Excerpt, Chapter 1:

“He didn’t do it!”
The hysterical shouting pulled Madison’s attention from her monitor to a woman rushing toward her.
The station was supposed to be quiet today. Sunday. She wasn’t required to be there, and that made it the perfect day to dig into her cold case.  She was so close to getting answers.
With one more longing look at her screen, Madison rose from her chair and held up her hands to stop the woman.
“Detective Knight.” She stated this as if they had met before.
Officer Ranson, the female officer who manned the front desk, came up behind them. “Come on—”
Another officer brushed past Ranson and slipped his hands under the woman’s arms. “Let’s go.”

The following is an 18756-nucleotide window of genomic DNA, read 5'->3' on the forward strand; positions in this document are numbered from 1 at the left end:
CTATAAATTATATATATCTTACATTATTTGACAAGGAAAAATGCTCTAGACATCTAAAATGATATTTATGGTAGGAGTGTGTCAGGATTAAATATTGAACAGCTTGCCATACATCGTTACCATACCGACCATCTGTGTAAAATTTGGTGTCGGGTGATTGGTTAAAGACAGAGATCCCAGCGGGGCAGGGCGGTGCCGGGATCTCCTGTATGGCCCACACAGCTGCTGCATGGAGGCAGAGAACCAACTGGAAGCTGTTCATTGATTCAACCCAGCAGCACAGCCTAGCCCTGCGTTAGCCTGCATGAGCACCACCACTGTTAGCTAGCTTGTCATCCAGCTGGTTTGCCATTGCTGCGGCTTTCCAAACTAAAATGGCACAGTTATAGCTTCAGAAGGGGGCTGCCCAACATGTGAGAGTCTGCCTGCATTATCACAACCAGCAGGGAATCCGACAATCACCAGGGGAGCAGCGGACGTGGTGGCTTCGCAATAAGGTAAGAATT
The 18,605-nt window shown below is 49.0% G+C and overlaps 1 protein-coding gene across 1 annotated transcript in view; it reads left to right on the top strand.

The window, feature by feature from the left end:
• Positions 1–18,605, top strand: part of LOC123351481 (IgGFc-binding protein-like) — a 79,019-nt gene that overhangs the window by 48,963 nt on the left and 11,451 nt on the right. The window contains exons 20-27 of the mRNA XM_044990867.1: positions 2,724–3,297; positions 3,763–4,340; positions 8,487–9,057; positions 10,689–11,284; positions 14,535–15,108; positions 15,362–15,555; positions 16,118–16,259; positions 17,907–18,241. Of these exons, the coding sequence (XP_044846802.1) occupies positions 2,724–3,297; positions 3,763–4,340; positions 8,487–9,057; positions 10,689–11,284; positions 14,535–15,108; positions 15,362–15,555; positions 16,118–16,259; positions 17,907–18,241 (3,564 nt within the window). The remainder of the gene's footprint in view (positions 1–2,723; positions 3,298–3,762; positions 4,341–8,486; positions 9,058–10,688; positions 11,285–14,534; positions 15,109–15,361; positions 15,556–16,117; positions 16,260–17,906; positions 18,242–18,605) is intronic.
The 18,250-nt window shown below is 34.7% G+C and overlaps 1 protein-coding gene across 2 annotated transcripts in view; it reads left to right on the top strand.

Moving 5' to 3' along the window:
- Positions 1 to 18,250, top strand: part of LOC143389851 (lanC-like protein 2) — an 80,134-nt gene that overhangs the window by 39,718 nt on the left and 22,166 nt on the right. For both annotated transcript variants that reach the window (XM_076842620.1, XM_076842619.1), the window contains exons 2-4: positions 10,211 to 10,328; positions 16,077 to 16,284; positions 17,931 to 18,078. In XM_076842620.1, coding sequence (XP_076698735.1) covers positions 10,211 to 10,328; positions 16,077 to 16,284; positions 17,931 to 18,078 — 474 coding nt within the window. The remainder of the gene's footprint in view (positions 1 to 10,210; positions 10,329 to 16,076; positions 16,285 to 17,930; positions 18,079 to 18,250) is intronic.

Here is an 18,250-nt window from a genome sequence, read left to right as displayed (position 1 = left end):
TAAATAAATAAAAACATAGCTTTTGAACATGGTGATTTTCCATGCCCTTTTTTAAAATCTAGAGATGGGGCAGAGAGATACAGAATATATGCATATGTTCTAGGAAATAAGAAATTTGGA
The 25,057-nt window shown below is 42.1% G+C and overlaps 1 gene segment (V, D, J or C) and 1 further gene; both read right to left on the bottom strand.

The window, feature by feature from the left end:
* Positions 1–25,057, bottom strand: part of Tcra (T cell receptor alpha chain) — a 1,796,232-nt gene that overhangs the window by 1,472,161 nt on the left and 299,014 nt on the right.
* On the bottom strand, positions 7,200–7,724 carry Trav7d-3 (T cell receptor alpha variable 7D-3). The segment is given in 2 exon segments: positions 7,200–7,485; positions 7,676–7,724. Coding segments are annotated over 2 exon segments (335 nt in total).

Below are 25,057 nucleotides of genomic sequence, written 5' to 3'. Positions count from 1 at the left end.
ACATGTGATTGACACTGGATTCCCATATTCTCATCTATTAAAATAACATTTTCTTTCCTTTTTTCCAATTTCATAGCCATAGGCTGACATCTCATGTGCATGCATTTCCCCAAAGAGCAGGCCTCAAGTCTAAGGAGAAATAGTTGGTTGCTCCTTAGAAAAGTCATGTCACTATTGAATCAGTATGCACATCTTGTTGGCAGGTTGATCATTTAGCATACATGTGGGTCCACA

He pulled on her, but she stayed still. Her eyes steadied on Madison.
“Please help me.” She attempted to shake loose from the officer’s grip.
Her frown lines were deep burrows, her eyes were sunken, and the flesh around them was puffy.  She appeared to be rough-edged, but there was something desperate about her, and she didn’t seem to be a threat to the lives of anyone here.
“I’ve got this,” Madison said.
“All right, your call.”  The male officer let go of the woman, and he and Ranson left.
 “I saw your face in the paper.” The woman held up the Stiles Times. “It’s you, isn’t it?” Her lashes were caked with mascara, and she blinked slowly. Madison wondered if the cosmetic had sealed her eyes shut.
Madison passed a glance to the paper. It captured a moment she wished to forget. A day when she had been forced to speak in front of a crowd and to take pride in the job she had done. The thing was, though, a good cop couldn’t care less about the recognition.